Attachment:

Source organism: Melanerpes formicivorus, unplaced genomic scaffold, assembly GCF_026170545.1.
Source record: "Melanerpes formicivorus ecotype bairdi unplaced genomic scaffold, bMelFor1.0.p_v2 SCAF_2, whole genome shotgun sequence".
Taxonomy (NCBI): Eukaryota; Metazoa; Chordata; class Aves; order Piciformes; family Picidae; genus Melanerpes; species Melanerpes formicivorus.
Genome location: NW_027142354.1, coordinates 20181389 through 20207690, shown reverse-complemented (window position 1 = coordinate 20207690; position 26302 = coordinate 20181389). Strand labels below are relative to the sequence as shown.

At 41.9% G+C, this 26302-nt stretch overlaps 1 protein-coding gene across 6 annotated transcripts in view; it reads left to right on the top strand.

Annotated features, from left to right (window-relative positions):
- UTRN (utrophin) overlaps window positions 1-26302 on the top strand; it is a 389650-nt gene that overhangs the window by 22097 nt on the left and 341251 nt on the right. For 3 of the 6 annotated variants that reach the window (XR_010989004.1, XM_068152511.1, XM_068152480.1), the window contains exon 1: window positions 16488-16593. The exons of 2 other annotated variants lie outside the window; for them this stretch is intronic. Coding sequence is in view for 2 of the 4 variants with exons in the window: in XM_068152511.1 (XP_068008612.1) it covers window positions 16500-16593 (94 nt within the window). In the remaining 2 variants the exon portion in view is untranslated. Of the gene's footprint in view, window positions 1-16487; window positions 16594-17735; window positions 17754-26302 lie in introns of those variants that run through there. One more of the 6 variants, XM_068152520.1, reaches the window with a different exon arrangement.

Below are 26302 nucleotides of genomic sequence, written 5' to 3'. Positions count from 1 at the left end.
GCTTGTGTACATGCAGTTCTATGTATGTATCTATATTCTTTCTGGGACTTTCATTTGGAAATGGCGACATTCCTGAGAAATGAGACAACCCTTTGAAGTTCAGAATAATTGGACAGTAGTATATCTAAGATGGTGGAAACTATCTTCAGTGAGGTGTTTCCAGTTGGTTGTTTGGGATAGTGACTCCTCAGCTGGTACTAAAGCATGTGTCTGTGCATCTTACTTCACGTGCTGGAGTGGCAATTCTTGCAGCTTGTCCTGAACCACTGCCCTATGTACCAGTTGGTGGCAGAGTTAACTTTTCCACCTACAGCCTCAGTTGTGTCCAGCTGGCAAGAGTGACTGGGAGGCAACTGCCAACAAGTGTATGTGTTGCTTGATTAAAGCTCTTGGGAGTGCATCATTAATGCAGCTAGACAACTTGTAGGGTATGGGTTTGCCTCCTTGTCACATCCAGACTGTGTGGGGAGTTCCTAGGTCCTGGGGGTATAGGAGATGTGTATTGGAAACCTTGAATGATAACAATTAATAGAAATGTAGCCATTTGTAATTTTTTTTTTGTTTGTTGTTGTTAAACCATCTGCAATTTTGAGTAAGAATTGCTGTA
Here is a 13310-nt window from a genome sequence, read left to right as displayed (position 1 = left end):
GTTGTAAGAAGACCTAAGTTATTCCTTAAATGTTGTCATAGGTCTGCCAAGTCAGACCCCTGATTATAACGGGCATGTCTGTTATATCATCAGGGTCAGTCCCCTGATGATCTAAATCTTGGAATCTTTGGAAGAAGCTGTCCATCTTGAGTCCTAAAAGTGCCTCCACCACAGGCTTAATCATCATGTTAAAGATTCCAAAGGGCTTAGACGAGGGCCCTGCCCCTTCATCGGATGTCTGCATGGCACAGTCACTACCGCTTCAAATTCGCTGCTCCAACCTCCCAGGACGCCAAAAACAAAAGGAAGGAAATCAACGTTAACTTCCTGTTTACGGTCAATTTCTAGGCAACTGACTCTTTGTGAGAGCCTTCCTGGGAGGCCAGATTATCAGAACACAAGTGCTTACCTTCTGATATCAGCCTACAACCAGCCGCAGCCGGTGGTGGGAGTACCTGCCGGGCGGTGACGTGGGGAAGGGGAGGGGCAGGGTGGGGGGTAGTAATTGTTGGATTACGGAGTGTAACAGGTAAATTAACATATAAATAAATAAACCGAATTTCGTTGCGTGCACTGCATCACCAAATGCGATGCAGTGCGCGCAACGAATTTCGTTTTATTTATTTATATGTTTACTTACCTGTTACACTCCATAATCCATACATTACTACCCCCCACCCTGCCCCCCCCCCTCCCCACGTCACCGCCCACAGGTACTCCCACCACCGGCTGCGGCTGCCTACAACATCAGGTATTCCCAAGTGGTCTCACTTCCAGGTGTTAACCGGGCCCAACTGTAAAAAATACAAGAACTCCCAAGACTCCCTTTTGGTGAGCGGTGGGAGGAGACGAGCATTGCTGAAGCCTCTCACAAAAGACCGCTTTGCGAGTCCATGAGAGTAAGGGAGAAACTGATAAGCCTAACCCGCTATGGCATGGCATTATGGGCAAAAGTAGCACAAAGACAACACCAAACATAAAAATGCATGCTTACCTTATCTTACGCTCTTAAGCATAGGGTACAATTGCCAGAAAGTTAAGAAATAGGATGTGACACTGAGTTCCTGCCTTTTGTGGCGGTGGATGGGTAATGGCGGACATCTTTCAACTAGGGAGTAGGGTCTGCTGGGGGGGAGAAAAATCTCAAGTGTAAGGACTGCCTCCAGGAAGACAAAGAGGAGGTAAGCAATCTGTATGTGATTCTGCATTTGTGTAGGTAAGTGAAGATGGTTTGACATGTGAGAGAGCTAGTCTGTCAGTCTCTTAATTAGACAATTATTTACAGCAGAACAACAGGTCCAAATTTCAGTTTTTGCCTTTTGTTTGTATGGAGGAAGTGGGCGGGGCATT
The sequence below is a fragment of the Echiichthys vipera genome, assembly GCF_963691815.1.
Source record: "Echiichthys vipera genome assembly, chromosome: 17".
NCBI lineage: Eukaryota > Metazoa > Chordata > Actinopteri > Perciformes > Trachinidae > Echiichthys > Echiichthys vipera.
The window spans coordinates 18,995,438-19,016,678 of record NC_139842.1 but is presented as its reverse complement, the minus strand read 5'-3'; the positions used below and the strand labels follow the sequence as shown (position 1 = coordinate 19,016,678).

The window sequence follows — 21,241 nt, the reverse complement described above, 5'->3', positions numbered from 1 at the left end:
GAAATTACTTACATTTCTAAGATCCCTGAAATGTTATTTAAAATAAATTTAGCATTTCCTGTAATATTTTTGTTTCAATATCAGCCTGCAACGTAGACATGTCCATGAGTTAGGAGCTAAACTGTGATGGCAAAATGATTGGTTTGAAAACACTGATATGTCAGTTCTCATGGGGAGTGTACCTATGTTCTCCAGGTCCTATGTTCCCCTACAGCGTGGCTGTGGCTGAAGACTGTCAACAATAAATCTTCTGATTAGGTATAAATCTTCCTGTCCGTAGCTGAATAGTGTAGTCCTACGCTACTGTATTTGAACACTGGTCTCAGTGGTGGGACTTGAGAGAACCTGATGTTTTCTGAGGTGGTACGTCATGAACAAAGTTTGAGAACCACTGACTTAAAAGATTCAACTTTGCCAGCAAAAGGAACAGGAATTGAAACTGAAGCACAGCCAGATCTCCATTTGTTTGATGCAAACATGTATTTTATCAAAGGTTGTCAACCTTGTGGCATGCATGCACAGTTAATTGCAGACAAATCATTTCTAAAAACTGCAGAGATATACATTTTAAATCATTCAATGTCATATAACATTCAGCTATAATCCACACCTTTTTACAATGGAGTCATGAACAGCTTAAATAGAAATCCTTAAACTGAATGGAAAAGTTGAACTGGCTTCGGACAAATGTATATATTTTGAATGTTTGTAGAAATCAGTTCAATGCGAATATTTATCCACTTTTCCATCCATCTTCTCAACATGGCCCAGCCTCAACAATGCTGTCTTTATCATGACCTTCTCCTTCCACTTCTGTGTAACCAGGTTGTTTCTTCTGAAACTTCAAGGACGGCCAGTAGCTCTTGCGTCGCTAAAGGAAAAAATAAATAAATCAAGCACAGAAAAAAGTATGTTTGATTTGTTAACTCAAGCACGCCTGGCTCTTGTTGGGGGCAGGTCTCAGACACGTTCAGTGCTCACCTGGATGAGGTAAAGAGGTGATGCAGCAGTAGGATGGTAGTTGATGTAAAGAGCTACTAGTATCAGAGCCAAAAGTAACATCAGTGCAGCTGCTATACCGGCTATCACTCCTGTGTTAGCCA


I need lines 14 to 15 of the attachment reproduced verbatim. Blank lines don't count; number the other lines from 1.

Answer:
NCBI lineage: Eukaryota > Metazoa > Chordata > Actinopteri > Perciformes > Trachinidae > Echiichthys > Echiichthys vipera.
The window spans coordinates 18,995,438-19,016,678 of record NC_139842.1 but is presented as its reverse complement, the minus strand read 5'-3'; the positions used below and the strand labels follow the sequence as shown (position 1 = coordinate 19,016,678).